Singing, Safety, and Double Glazing

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This is possibly not the metaphor you were expecting, but bear with me, I have found it a useful one for thinking about our current choral predicament.

If you’ve seen windows being fitted, you’ll know that the frames are installed first, and then the double-glazed units are inserted, and wedged into place with a strip of rubber seal all round the edge. If you’ve ever had problems with your double glazing, you may have learned that the seal will keep most of the rain out, but is unlikely to (and indeed not intended to) keep it all out. Instead, the frames are designed to drain the water that gets in back outside. (If the installers drill the holes out on the wrong side, they drain into your house instead of outside; DAMHIK.)

Likewise, whilst the installers will squeeze mastic all round the join between frames and wall, this is also not intended to be the primary means to keep the water out. The structure should be designed so that rain doesn’t get in, and the mastic serves as draught-proofing and to repel any minor seepage.

If at any point your window installers are using mastic as the primary method to solve a serious ingress of water, they are incompetent chancers who are trying to finish and leave as quickly as possible rather than face up to the fundamental structural problems of the products they have installed. Sack them and resign yourself to spending money with someone who knows what they’re doing. Mastic will inevitably fail sooner or later, and thus should never be your first line of defence.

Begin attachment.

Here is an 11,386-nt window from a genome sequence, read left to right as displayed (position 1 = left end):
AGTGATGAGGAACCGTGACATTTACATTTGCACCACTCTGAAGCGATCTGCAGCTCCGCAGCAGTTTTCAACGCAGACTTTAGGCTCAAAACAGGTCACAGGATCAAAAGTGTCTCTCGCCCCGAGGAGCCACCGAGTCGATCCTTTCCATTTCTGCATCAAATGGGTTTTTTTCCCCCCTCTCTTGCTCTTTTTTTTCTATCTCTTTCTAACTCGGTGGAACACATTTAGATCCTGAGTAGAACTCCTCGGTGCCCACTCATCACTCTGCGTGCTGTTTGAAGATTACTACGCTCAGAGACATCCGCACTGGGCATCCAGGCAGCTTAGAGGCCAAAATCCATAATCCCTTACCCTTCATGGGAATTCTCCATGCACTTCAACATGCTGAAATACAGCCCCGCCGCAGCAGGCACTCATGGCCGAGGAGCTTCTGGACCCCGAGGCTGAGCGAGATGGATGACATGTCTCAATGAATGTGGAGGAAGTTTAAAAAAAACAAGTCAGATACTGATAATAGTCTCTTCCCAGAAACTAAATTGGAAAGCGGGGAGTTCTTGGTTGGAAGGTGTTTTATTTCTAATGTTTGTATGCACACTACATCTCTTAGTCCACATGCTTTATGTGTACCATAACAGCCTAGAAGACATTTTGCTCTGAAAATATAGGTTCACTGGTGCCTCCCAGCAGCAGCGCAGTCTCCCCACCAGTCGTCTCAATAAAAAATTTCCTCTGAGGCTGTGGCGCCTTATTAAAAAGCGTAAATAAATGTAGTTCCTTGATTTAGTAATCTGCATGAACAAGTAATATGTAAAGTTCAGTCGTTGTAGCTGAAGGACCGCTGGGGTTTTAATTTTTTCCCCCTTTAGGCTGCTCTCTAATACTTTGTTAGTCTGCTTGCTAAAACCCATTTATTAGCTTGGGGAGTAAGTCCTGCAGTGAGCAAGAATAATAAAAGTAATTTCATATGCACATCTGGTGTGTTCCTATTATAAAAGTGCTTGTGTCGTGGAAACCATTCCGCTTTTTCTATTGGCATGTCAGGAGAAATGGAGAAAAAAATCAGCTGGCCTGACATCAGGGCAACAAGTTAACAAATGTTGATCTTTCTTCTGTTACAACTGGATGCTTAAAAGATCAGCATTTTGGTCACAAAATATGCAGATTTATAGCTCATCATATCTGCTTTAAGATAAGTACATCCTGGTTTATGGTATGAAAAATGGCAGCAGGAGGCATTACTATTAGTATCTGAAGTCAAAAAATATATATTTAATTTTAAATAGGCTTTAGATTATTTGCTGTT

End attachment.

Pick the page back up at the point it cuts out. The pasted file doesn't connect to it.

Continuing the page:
In the various conversations the choral world are having about practices that might make singing together safe again, the focus is invariably on what happens inside the rehearsal room: spacing, masks, ventilation, limiting group size and rehearsal time, more esoteric and expensive solutions involving UV light. These, to my mind, are essentially mastic. Their usefulness is in attempting to reduce the spread of coronavirus should it be brought into the rehearsal room.

But, like mastic, they can’t be relied on to do the whole job for you. The risks we should really be focusing on when assessing choral safety are those of the wider public health context: how likely is it that someone will bring coronavirus into rehearsal?

In places like Norway where, as of the day of writing, there are a total of 402 active confirmed cases, the risk of Trondheim Cathedral choir bringing the virus into the room looks very different from that for a choir in the UK where there are nearly 250,000 active cases. Even adjusted for population level, the risk is two orders of magnitude higher in the UK than in Norway.

I would argue that active case numbers is the single most important risk to consider here, and the one virtually nobody is talking about in the choral world. Probably of course because it is one we can’t do anything much about – it is a factor determined by the overall public health response. Likewise the existence of an effective test-trace-isolate regime, which is the key differential between those countries that have squished their outbreaks and those that haven’t.

If there were no new cases in your area for, say, 3 weeks, plus you knew that anyone who had been in touch with an infected person would be contacted and removed from circulation until they were known not to be a danger to others, you could be pretty confident to restart rehearsals. You’d probably still want your mastic, just to be sure. But the more significant line of defense would be reverting temporarily to remote rehearsing the moment there was a confirmed case in your area.